LAS VEGAS - I did the unthinkable this fall - I flew to Vegas for back-to-back weekend benders.
No, I don't have a gambling problem. I didn't lose a single dime in a casino.
It was just how the stars in my life aligned. What was interesting about the whole ordeal was how the two visits couldn't have been more different. One was all about the spoils of a five-star golf trip - an adventure filled with flaming drinks, dazzling restaurants, limo rides, great courses and wild attractions on the Strip. The other was strictly for some father-son bonding over baseball. I was one of a dozen parents from California's Bay Area cheering on our teenage boys competing in a top travel baseball tournament.
Both trips had their highlights. I'm not one of those up-tight parents who encourages families to hide their children from the bright lights of the Strip. We let the boys walk home from dinner one night along the Strip without supervision. Bad idea? Maybe. I'm sure years from now my son will look back fondly at the experience. I even ditched my parenting responsibilities one afternoon after the team bowed out in the quarterfinals, playing golf on the Palm course at Angel Park. Meanwhile, the boys hung out at the pool at Mandalay Bay. See. There's something for everyone in Las Vegas.
Since we're not here to debate the finer points of the curve ball and the suicide squeeze, let's talk golf and see what a fun-filled Vegas golf vacation can look and feel like.
First, a quick recap of Angel Park, known as one of the region's best value plays. The facility, managed by O.B. Sports, caters to all ages and skills. In addition to two full-length 18s, there's an all-grass putting course and a nine-hole par-3 course called the 'Cloud' nine that is lit for night-time play. I want to come back with a few buddies for a par-3 shootout under the stars. On this day, another golf-crazy baseball dad and I tackled the Palm, the shorter and easier of the two regulation courses. We had a blast, tipping it out at 6,500 yards. It was forgiving enough to allow me (a 10-handicap) to hang with a long-hitting low handicap. Water hazards and desert gullies made several holes especially interesting in our nassau.
Back to the official golf trip, the opening dinner was held off the Strip at Ferraro’s Italian Restaurant & Wine Bar. Gino, who founded the family-run business 30 years ago, served as our personal menu guide, ordering a tasty assortment of entrees and appetizers. Perhaps only in Vegas can world-class pasta be found in a run-of-the-mill strip mall across the parking lot from a CVS.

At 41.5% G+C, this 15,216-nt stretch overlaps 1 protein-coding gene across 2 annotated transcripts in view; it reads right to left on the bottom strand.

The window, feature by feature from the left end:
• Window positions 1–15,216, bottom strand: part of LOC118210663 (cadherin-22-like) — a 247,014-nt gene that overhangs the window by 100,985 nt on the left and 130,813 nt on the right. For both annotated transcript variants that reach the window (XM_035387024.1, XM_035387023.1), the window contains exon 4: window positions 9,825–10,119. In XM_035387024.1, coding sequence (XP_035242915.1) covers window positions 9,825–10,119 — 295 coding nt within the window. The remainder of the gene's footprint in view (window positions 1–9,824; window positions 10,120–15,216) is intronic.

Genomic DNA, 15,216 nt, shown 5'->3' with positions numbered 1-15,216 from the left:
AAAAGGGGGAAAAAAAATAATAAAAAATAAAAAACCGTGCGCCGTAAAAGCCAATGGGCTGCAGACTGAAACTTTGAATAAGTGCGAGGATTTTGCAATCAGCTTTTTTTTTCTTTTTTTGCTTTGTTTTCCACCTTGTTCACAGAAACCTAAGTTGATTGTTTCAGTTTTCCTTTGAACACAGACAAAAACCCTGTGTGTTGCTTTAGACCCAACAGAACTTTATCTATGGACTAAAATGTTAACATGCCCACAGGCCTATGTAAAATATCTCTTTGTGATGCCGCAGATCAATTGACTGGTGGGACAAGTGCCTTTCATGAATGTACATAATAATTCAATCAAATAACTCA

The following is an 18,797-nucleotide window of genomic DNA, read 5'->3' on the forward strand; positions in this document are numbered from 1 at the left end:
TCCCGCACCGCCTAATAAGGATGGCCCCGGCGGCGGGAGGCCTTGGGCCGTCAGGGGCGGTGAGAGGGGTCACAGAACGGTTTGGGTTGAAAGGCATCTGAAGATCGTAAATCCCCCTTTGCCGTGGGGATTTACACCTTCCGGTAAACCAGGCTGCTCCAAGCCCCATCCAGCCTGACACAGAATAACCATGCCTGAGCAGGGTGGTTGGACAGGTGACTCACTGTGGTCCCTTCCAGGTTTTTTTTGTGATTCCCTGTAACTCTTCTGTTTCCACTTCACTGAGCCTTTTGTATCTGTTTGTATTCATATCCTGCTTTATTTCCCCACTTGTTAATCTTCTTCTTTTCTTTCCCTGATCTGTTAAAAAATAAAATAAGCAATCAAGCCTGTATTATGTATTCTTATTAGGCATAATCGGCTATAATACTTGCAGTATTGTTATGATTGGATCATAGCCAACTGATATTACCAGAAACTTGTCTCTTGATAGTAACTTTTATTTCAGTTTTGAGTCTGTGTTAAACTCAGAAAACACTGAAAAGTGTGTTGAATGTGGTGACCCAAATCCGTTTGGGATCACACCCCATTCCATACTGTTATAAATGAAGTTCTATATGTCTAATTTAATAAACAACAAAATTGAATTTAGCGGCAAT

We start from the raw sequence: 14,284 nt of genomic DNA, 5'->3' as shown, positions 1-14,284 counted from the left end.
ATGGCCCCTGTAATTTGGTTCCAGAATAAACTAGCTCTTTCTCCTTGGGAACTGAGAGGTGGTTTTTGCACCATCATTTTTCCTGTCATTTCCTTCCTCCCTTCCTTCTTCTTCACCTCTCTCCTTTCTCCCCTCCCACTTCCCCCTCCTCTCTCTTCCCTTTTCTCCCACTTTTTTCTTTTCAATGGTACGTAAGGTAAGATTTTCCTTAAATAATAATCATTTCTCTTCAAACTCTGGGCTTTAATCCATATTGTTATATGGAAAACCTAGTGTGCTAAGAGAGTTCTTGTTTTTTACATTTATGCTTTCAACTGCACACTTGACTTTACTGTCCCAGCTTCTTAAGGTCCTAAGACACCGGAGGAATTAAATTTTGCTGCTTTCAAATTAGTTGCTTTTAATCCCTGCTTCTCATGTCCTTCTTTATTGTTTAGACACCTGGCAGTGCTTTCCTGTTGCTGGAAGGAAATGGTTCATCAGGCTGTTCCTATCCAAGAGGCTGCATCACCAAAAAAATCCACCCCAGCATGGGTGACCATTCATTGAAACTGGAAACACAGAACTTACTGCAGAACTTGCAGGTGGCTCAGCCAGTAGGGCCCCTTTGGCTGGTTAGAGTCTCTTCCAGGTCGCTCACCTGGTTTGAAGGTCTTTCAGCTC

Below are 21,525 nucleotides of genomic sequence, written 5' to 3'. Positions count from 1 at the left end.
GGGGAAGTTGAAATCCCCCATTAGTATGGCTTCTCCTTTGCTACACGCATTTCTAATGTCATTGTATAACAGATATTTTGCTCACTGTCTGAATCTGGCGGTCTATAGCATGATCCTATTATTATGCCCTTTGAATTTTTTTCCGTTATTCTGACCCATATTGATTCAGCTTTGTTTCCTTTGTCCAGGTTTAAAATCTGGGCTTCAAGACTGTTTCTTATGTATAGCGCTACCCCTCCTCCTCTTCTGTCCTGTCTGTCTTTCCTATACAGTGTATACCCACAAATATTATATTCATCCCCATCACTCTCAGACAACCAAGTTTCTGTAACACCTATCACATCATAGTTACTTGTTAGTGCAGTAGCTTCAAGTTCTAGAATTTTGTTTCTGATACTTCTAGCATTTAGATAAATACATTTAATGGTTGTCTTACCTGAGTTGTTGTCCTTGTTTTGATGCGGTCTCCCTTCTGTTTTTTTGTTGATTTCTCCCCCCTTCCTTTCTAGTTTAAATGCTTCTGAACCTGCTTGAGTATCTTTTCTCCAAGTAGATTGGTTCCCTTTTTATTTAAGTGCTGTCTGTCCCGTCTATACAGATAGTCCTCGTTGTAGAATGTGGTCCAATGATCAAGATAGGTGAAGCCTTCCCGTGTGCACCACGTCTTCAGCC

Nightcaps were served back at the Juniper Cocktail Lounge, a gin bar in the heart of the casino floor at the Park MGM. It was all about the presentation. One concoction came served in bird-shaped glasses. My 'No Judging' drink featured mint leaves lit on fire in a glass shaped like a hookah pipe. Needless to say, the bed was comfy that night at the MGM Grand Hotel & Casino.
Day 2: Magic in Mesquite
The 5:30 a.m. departure came early, because it's a good 90-minute ride to reach the CasaBlanca Resort in Mesquite, which is essentially a golf destination unto itself. You could easily spend 2-3 nights living it up in Vegas and then another 3-4 nights winding down in Mesquite, playing golf and still getting your casino fix at a slower pace. I'd only played the wild and dramatic Wolf Creek before, so it was good to see Mesquite had a "normal" course where you wouldn't need dramamine for the cart ride. CasaBlanca eased us into the round at daybreak before counter-punching with a tougher set of challenges about four holes in. Adding a round at a sister course, the Palm, and a stay just a mile down the road at the CasaBlanca Hotel, which is home to a spa and multiple restaurants, would have made for a nice weekend stay. But we had places to go and holes to dig back near the Strip.
I learned a whole new appreciation for golf course shapers and architects at Dig This Las Vegas, the most popular attraction in all of Las Vegas, according to TripAdvisor. Who knew working construction could be so much fun? Dig This is essentially a giant sandbox for adults, who can choose what type of heavy machinery they want to operate. I went animal in an excavator. I was apprehensive at first about the whole experience, but, following instructions given over headphones by my guide, I learned quickly how to drive and dig. What a hoot. I'm ready for bigger - and badder - machines next time. A second career? I'll leave that to the pros.